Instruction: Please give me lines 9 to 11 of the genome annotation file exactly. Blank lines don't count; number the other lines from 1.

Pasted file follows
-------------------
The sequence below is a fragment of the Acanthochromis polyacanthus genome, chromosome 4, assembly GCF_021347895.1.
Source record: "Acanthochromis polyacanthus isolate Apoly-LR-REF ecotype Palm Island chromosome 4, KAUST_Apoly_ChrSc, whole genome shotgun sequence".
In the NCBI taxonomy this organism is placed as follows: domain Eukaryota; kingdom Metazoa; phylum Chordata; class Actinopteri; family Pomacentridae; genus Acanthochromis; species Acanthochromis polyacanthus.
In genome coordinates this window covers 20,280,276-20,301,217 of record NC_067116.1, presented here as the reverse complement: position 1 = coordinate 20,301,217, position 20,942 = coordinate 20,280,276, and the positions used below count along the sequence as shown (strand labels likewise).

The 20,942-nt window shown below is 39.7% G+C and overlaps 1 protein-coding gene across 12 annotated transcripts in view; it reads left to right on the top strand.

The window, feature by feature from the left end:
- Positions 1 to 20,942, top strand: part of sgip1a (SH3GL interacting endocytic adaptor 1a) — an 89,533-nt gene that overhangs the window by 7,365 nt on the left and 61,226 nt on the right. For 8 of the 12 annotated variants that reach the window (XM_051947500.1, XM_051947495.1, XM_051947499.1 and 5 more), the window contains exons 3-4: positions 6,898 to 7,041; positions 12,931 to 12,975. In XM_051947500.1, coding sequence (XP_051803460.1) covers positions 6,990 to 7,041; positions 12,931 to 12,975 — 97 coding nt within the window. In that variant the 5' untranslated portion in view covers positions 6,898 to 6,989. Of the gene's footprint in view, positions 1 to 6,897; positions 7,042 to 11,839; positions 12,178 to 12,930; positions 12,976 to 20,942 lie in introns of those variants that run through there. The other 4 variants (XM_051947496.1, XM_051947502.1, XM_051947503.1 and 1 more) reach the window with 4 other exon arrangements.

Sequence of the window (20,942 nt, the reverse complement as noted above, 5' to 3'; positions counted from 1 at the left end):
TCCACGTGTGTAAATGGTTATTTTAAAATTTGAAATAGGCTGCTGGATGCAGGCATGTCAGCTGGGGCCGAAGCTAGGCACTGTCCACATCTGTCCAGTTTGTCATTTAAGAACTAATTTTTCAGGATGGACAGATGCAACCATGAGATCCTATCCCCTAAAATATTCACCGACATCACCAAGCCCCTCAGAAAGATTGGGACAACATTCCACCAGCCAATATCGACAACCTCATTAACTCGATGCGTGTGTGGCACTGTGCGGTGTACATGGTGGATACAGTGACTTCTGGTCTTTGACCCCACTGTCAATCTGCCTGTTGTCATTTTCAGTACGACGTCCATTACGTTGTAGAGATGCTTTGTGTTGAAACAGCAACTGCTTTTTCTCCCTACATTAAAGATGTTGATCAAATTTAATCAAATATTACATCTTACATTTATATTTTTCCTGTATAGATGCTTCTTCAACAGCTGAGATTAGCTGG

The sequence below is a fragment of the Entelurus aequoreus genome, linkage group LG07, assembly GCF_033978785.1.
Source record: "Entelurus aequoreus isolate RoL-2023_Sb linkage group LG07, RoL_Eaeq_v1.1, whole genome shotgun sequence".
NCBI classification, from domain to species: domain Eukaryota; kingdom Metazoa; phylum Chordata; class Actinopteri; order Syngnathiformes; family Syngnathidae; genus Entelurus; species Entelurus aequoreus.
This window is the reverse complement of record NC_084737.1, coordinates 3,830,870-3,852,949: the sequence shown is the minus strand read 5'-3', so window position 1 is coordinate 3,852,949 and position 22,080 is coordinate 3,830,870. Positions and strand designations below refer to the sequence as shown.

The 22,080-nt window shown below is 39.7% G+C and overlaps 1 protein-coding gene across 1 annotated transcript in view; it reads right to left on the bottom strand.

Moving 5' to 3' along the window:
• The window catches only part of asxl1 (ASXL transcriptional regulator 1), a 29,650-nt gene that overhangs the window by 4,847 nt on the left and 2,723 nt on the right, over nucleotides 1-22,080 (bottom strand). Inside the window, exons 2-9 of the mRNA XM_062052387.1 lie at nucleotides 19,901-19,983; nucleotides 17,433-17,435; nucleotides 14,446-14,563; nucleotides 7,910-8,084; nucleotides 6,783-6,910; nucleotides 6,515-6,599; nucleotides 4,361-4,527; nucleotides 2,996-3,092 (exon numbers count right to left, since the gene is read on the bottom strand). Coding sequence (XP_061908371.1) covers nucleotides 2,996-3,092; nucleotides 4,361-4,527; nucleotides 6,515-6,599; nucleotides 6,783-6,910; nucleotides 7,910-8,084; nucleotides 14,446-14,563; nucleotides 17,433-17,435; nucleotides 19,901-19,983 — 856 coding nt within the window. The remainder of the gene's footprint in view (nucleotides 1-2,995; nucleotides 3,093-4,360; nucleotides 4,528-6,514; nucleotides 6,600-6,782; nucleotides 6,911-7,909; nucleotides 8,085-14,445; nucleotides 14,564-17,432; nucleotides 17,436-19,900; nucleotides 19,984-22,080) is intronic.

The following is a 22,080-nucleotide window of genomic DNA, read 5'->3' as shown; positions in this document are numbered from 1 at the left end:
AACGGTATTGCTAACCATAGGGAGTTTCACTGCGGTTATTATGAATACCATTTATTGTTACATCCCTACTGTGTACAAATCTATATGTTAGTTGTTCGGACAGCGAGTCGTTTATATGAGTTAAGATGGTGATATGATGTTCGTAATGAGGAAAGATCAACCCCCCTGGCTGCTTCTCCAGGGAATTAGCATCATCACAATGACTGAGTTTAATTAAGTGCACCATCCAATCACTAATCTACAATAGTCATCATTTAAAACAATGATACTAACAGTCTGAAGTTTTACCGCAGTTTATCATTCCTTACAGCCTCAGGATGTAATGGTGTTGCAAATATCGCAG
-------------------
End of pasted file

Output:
TCCACGTGTGTAAATGGTTATTTTAAAATTTGAAATAGGCTGCTGGATGCAGGCATGTCAGCTGGGGCCGAAGCTAGGCACTGTCCACATCTGTCCAGTTTGTCATTTAAGAACTAATTTTTCAGGATGGACAGATGCAACCATGAGATCCTATCCCCTAAAATATTCACCGACATCACCAAGCCCCTCAGAAAGATTGGGACAACATTCCACCAGCCAATATCGACAACCTCATTAACTCGATGCGTGTGTGGCACTGTGCGGTGTACATGGTGGATACAGTGACTTCTGGTCTTTGACCCCACTGTCAATCTGCCTGTTGTCATTTTCAGTACGACGTCCATTACGTTGTAGAGATGCTTTGTGTTGAAACAGCAACTGCTTTTTCTCCCTACATTAAAGATGTTGATCAAATTTAATCAAATATTACATCTTACATTTATATTTTTCCTGTATAGATGCTTCTTCAACAGCTGAGATTAGCTGG

The sequence below is a fragment of the Entelurus aequoreus genome, linkage group LG07, assembly GCF_033978785.1.
Source record: "Entelurus aequoreus isolate RoL-2023_Sb linkage group LG07, RoL_Eaeq_v1.1, whole genome shotgun sequence".